Family seeks to educate others about HIV and AIDS

November 27, 1998

Family seeks to educate others about HIV and AIDS

[world AIDS day]

World AIDS DayBy MEG H. PARTINGTON / Staff Writer

photo: RICHARD T. MEAGHER / staff photographer

SHEPHERDSTOWN, W.Va. - For Ian Gibson-Smith, testing positive for HIV was not a death sentence, but a stepping stone for educating others about the dangers of unprotected sex and drug abuse.

Gibson-Smith, 36, of Martinsburg, W.Va., has been living with Human Immunodeficiency Virus for 12 years. His partner at the time was extremely sick, the result of what was later to be diagnosed as advanced AIDS, and Gibson-Smith had been battling what he thought was a "vicious flu." Immediately after testing positive for HIV, he started taking AZT, the first drug approved by the Food and Drug Administration to suppress the replication of the virus.


[ cont. from lifestyle ]

Gibson-Smith waited a few months to tell his family, who he says reacted with stunned horror, but did not pass judgment or try to pin blame on anyone.

"My parents were unbelievably supportive," says Gibson-Smith of Valerie and Clifford Smith of Shepherdstown.

"Nobody turned away," says Valerie Smith in reference to other family members and friends.

"At the beginning, that was a death sentence," Smith says of her son's diagnosis. "Mothers can always fix things, but you can't fix this," she says.

Smith decided to learn everything she could about HIV, the virus that causes AIDS (Acquired Immune Deficiency Syndrome). She participated in an educational program for parents of those with HIV/AIDS sponsored by Whitman-Walker Clinic, a nonprofit, volunteer-based lesbian and gay community health organization that serves Washington, D.C., and the metropolitan area. She and her husband moved to Shepherdstown two years ago from Washington, D.C.

Smith eventually ran one of Whitman-Walker's houses for those in need and served on the clinic's foundation. She also organized a program that raises money so families can stay together after a relative is diagnosed with HIV or AIDS, and participated in a lot of marches that raised awareness about HIV/AIDS. She will speak Tuesday, Dec. 1, at the World AIDS Day observance at Shepherd College in Shepherdstown.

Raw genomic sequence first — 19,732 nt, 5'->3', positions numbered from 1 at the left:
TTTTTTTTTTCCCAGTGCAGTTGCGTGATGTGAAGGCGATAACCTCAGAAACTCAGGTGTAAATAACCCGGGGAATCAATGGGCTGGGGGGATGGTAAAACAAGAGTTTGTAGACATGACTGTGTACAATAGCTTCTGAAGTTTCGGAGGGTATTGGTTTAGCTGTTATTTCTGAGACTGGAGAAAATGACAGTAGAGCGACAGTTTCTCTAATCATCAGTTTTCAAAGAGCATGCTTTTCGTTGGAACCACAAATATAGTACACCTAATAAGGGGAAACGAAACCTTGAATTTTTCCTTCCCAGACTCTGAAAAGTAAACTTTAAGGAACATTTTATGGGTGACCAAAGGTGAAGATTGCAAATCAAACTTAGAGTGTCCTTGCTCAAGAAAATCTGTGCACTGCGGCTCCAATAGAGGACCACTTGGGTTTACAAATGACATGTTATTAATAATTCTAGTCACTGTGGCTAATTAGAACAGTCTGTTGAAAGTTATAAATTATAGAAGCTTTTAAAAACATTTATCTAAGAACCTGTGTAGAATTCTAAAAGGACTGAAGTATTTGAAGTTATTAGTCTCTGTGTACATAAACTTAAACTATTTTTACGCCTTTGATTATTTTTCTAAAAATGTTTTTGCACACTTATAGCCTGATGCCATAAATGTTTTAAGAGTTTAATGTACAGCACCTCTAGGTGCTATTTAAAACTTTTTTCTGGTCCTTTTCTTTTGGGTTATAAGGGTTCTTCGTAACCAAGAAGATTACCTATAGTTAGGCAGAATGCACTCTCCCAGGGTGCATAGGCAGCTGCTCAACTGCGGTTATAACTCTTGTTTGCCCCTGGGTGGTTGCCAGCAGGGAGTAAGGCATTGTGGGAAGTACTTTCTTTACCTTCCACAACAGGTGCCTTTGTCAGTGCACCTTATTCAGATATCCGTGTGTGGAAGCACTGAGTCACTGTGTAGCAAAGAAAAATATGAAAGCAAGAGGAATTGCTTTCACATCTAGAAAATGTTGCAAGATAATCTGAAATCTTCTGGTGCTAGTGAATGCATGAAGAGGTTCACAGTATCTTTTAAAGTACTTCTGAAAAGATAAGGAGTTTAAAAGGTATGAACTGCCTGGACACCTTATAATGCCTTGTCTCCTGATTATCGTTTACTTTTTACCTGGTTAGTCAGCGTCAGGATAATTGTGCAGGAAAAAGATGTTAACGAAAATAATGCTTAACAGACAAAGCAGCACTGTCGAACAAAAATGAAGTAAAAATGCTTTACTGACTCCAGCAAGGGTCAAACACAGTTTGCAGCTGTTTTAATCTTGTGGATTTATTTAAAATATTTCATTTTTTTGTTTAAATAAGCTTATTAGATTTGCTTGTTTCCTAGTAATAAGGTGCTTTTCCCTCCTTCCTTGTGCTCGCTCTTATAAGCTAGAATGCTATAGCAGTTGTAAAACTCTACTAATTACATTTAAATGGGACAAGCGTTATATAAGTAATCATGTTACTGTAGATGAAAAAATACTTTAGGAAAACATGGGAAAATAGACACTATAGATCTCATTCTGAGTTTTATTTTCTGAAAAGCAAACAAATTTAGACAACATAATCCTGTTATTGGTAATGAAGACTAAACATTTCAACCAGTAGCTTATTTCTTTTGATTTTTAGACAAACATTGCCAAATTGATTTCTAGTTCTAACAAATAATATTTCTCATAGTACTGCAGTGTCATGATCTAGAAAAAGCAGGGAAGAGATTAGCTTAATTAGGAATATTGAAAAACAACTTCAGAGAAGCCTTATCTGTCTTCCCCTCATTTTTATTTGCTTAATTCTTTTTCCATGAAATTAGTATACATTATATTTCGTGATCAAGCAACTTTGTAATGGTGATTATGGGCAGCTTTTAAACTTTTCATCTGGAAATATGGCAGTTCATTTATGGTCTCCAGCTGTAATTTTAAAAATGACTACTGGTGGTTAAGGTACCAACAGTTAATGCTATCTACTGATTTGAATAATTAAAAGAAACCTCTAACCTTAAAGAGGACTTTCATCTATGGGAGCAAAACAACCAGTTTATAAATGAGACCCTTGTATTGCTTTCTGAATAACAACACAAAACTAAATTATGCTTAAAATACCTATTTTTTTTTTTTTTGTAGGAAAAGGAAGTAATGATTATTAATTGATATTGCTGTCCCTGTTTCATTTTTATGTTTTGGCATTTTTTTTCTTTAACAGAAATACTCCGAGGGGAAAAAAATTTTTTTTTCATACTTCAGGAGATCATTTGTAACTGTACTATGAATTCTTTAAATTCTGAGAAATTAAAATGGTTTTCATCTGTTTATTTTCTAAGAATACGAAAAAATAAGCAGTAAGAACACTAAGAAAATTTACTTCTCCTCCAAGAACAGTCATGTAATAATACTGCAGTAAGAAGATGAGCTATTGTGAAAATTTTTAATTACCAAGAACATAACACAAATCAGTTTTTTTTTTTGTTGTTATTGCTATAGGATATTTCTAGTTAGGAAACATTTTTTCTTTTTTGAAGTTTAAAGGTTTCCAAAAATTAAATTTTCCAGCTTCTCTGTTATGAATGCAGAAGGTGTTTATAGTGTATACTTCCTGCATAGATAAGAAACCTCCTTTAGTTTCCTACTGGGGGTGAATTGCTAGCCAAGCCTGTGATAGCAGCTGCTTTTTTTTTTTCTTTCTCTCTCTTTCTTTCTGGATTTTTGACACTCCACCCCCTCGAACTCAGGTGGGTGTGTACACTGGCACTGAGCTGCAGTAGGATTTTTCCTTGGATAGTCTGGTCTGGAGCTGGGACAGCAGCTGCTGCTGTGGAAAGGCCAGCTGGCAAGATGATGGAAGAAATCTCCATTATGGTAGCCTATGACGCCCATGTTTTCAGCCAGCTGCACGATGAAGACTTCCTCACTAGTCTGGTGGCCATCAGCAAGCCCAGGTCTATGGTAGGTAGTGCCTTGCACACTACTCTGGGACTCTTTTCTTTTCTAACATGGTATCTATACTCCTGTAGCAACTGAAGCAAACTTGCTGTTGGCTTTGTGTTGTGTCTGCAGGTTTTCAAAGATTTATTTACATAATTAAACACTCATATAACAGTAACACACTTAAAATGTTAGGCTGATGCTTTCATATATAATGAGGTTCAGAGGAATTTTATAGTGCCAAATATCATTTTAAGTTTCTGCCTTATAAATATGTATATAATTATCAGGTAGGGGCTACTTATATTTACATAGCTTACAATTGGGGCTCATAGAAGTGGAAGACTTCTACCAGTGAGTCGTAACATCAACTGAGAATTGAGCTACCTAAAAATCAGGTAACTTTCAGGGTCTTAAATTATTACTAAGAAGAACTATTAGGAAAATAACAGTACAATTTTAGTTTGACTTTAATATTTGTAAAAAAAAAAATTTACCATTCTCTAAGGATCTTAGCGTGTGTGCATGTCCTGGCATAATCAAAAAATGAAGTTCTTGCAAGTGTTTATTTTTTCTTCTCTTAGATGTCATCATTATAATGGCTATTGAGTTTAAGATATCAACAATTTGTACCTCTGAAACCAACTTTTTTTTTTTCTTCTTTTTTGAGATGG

In 1990, Gibson-Smith's partner died. He grieved, and then he got angry, angry enough to wage a war against HIV.

"If you believe you're going to die, you will," says Gibson-Smith. "I've been extremely aggressive about my treatment. I read staggering amounts of literature on the subject."

Gibson-Smith volunteered at the Whitman-Walker Clinic and for several other organizations. He also carried the Olympic torch in 1996 in the nation's capital after being nominated by those who appreciated the time he gave to others. He moved to Martinsburg 3 1/2 years ago from Washington, D.C., and he and his mother are now members of AIDS Network of the Tri-State.

Gibson-Smith takes 30 pills a day, down from the 60 he once took. He visits a doctor in Washington, D.C., every three months, and his medication costs more than $20,000 a year.

He says he is one of the lucky ones because his insurance covers many of his expenses, but the majority of HIV/AIDS victims can't afford the coverage, much less the medications.

Gibson-Smith said the most important thing that can be done to prevent the spread of HIV/AIDS is to educate people of all ages.

While promoting abstinence is helpful, particularly among the younger generation, Gibson-Smith says, "The reality is, kids are having sex," and they need to learn about having it safely, with protection.

He uses his experience to spread the message that prevention is the only way to avoid exposure to HIV.

"I don't want anyone else to go through what I've gone through. You don't want to go through this, it's hideous," says Gibson-Smith.

There are activities that can be done in moderation, but having unprotected sex and abusing drugs are not among them, Smith says.

It's worth the 30 minutes of embarrassment parents feel when talking to their children about sex and drugs, Smith says.

"You have to talk to your children," she says.

[world AIDS day]

The Herald-Mail Articles